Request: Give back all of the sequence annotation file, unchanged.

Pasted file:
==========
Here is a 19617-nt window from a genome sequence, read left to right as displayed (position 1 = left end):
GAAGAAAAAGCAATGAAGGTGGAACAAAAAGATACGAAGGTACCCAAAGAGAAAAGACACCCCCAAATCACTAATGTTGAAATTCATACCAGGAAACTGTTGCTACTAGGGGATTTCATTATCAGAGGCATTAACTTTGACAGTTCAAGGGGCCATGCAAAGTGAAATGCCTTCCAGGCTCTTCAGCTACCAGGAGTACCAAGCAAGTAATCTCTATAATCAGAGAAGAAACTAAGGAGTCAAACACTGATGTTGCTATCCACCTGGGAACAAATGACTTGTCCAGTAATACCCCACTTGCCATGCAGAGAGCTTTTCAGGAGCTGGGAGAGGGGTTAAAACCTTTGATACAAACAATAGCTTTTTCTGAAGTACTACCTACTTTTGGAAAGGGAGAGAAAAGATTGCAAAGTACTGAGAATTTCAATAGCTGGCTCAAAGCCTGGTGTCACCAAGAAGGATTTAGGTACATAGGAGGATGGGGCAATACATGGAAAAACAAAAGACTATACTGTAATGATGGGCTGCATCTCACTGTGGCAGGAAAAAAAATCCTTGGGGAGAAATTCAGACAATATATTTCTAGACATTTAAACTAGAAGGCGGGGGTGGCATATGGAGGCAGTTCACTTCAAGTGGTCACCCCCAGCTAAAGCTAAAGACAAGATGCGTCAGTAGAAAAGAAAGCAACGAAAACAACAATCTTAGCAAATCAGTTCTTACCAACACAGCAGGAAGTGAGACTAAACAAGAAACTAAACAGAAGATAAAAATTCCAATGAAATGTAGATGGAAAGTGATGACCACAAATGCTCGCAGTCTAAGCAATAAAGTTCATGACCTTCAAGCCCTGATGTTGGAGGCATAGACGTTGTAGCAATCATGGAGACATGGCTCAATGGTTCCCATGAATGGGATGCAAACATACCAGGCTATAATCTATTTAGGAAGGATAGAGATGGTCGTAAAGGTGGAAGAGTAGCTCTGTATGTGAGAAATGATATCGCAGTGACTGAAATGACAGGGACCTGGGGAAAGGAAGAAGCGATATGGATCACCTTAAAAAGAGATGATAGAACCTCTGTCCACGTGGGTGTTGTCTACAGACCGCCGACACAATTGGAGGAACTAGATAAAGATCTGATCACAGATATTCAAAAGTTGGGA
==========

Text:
Here is a 19617-nt window from a genome sequence, read left to right as displayed (position 1 = left end):
GAAGAAAAAGCAATGAAGGTGGAACAAAAAGATACGAAGGTACCCAAAGAGAAAAGACACCCCCAAATCACTAATGTTGAAATTCATACCAGGAAACTGTTGCTACTAGGGGATTTCATTATCAGAGGCATTAACTTTGACAGTTCAAGGGGCCATGCAAAGTGAAATGCCTTCCAGGCTCTTCAGCTACCAGGAGTACCAAGCAAGTAATCTCTATAATCAGAGAAGAAACTAAGGAGTCAAACACTGATGTTGCTATCCACCTGGGAACAAATGACTTGTCCAGTAATACCCCACTTGCCATGCAGAGAGCTTTTCAGGAGCTGGGAGAGGGGTTAAAACCTTTGATACAAACAATAGCTTTTTCTGAAGTACTACCTACTTTTGGAAAGGGAGAGAAAAGATTGCAAAGTACTGAGAATTTCAATAGCTGGCTCAAAGCCTGGTGTCACCAAGAAGGATTTAGGTACATAGGAGGATGGGGCAATACATGGAAAAACAAAAGACTATACTGTAATGATGGGCTGCATCTCACTGTGGCAGGAAAAAAAATCCTTGGGGAGAAATTCAGACAATATATTTCTAGACATTTAAACTAGAAGGCGGGGGTGGCATATGGAGGCAGTTCACTTCAAGTGGTCACCCCCAGCTAAAGCTAAAGACAAGATGCGTCAGTAGAAAAGAAAGCAACGAAAACAACAATCTTAGCAAATCAGTTCTTACCAACACAGCAGGAAGTGAGACTAAACAAGAAACTAAACAGAAGATAAAAATTCCAATGAAATGTAGATGGAAAGTGATGACCACAAATGCTCGCAGTCTAAGCAATAAAGTTCATGACCTTCAAGCCCTGATGTTGGAGGCATAGACGTTGTAGCAATCATGGAGACATGGCTCAATGGTTCCCATGAATGGGATGCAAACATACCAGGCTATAATCTATTTAGGAAGGATAGAGATGGTCGTAAAGGTGGAAGAGTAGCTCTGTATGTGAGAAATGATATCGCAGTGACTGAAATGACAGGGACCTGGGGAAAGGAAGAAGCGATATGGATCACCTTAAAAAGAGATGATAGAACCTCTGTCCACGTGGGTGTTGTCTACAGACCGCCGACACAATTGGAGGAACTAGATAAAGATCTGATCACAGATATTCAAAAGTTGGGA